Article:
Experimental Design

The following is an example of the use of the scientific method in solving an every-day real-world problem. It is intended to provide a template that may be used to guide students in designing experiments for assignments, projects, or for every day life.

This is my version of the scientific method in application, others may have their own variations. Theirs may arrive at the same answer or a different one while both may be equally valid.

That is the beauty of real world problem solving, rarely is there only one ‘right ‘ or ‘best’ answer. The number of  equally valid solutions to a particular problem are limited only by the imagination of those seeking them.

We’ve all done it

You have probably done this countless times in your life; encountered a problem (is the water hot?), had a feeling about what may happened (its not steaming), tested it to see if you were right (jumped in), got some (unexpected) results (got burned),  drew a conclusion (water can be hot enough to burn without steaming).

Hopefully you have learned from those experiences and modified your behaviour. That is called learning and those experiences were all examples of experiments.

Adding Science

Engineers and Scientists do the same thing daily however in a much more structured manner. The structure they follow is a general procedure that distinguishes their efforts from those every day experiences most people use as the basis for their ‘common sense’.

By using the Scientific Method they make the results of their investigations reproducible, credrible, reliable and, consequently, more useful to other. If done well, they also get to the ‘best’ answers in the most expedient manner possible with a minimum of damage or risk.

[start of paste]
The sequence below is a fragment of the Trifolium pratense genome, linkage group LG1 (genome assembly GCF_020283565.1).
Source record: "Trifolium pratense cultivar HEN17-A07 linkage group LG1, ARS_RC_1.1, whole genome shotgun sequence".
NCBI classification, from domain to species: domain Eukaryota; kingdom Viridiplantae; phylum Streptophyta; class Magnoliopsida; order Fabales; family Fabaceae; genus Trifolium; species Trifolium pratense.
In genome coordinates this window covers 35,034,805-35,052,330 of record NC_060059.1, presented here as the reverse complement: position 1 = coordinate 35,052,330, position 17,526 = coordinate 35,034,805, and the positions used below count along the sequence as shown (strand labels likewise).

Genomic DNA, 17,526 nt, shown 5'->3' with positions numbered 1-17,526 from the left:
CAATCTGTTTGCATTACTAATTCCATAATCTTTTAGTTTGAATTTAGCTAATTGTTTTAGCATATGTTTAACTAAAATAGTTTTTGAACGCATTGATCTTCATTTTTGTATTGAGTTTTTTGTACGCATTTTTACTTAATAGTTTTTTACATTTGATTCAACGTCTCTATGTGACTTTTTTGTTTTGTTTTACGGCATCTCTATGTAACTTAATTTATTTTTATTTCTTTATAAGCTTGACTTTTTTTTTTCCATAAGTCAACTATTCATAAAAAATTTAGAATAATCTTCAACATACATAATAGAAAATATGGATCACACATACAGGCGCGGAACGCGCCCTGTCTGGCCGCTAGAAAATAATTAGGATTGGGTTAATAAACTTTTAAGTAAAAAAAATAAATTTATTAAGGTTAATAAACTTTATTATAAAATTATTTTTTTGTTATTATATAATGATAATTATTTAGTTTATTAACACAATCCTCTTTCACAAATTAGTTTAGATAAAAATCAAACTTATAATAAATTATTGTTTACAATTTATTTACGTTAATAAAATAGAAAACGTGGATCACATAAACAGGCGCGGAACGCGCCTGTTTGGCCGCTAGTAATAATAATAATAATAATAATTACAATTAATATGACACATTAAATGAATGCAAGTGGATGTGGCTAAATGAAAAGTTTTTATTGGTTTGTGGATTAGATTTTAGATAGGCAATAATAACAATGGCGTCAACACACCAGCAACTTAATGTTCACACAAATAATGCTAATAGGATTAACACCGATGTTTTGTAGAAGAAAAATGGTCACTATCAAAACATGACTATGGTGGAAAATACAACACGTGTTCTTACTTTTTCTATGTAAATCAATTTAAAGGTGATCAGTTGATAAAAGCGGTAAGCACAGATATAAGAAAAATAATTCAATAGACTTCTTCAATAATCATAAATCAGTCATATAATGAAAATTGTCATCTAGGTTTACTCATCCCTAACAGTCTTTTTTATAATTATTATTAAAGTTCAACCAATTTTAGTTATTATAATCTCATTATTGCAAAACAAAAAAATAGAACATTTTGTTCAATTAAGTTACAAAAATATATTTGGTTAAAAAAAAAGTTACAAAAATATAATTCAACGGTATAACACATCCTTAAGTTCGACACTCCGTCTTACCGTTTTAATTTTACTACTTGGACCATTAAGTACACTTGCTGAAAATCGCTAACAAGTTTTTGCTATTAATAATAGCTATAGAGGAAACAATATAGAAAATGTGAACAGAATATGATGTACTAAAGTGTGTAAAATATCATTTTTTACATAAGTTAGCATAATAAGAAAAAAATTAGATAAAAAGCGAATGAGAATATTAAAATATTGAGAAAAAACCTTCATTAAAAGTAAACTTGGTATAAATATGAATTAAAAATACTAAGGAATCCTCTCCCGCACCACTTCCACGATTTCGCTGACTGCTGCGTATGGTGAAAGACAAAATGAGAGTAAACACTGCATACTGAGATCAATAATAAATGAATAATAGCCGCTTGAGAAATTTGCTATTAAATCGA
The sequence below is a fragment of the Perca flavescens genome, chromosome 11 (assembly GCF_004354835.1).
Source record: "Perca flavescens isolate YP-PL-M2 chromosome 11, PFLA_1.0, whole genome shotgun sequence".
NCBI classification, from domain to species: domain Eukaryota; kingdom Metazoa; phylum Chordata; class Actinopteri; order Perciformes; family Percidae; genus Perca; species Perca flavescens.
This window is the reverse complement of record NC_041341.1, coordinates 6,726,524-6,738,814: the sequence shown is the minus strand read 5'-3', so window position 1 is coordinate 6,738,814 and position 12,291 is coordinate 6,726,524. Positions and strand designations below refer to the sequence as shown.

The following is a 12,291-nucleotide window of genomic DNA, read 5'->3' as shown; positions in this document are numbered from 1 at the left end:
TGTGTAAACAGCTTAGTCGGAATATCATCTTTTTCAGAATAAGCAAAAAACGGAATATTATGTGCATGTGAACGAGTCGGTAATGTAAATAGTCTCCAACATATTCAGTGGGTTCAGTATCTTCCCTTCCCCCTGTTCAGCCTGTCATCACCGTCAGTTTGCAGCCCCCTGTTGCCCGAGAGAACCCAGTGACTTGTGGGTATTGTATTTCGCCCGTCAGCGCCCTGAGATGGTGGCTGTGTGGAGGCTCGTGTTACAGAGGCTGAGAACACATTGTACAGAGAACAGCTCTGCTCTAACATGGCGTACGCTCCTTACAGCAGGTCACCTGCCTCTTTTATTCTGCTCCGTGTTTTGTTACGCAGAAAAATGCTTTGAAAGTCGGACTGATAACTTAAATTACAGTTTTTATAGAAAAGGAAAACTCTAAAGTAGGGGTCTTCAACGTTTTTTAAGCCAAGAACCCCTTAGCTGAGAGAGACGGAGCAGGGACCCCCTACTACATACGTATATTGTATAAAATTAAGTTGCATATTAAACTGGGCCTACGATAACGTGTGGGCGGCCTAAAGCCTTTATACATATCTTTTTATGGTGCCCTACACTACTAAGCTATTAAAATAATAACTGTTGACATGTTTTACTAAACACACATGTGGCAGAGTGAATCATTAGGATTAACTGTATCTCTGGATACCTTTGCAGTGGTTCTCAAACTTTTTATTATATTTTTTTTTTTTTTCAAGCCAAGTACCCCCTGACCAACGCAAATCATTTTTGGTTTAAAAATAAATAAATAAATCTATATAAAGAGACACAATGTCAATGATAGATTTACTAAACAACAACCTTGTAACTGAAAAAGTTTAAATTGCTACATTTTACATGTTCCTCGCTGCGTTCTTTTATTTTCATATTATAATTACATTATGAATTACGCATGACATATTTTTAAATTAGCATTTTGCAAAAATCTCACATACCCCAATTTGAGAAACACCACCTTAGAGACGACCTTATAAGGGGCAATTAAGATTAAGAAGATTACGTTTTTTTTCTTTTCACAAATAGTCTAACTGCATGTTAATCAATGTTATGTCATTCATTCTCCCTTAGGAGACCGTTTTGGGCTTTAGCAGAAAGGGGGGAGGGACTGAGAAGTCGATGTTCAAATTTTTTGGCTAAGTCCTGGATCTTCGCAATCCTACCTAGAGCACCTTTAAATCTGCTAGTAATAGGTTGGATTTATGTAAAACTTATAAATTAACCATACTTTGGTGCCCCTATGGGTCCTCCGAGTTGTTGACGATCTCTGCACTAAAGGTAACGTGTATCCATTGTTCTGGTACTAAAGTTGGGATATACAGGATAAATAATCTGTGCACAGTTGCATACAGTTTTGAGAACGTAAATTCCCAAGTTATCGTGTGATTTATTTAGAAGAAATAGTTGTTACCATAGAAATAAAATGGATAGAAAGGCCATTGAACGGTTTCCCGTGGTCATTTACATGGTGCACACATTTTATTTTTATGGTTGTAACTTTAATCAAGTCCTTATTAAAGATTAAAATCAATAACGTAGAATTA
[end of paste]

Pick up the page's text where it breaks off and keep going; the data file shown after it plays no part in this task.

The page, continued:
Try this on a problem you have tackled recently and see if you would have approached it differently.

Example Problem - The Homeowners Nightmare

Mr. Green’s plumbing backed up last week and my two neighbors, Mr. Black and Mr. White, each had very strong opinions about how to un-stop it. Both solutions involved chemicals I could buy at the hardware store.

*      Mr.Black told me that he always used Sodium Hydroxide crystals that he got from Home Depot.

*      Mr. White told me that he always used pool acid (muriatic acid)  poured at full strength down one of his toilets.

Mr. Green’s  sewage pipes are ABS plastic. In the past his plumbing has become clogged when roots from a tree in the yard grew inside the pipes and became clogged with excess soap. Whose advice should Mr. Green  follow?

*      Your Task: Design an experiment using the Scientific Method to help Mr. Green make the best choice. I want to clear the pipes but not damage them while doing so.

Note: This is a true story, the names have been changed to protect the uneducated.

I. Problem/Purpose Statement

Write out explicitly the problem that you are trying to solve, the question you want to answer, or the thing you want to understand better. In  other words, why would someone want to do this experiemt.

Include a statement of the ‘given’ and any relevant background information.

*      Example

Problem: To determine which chemical,  Muriatic Acid or Sodium Hydroxide, would be best suited to clearing a clogged drain.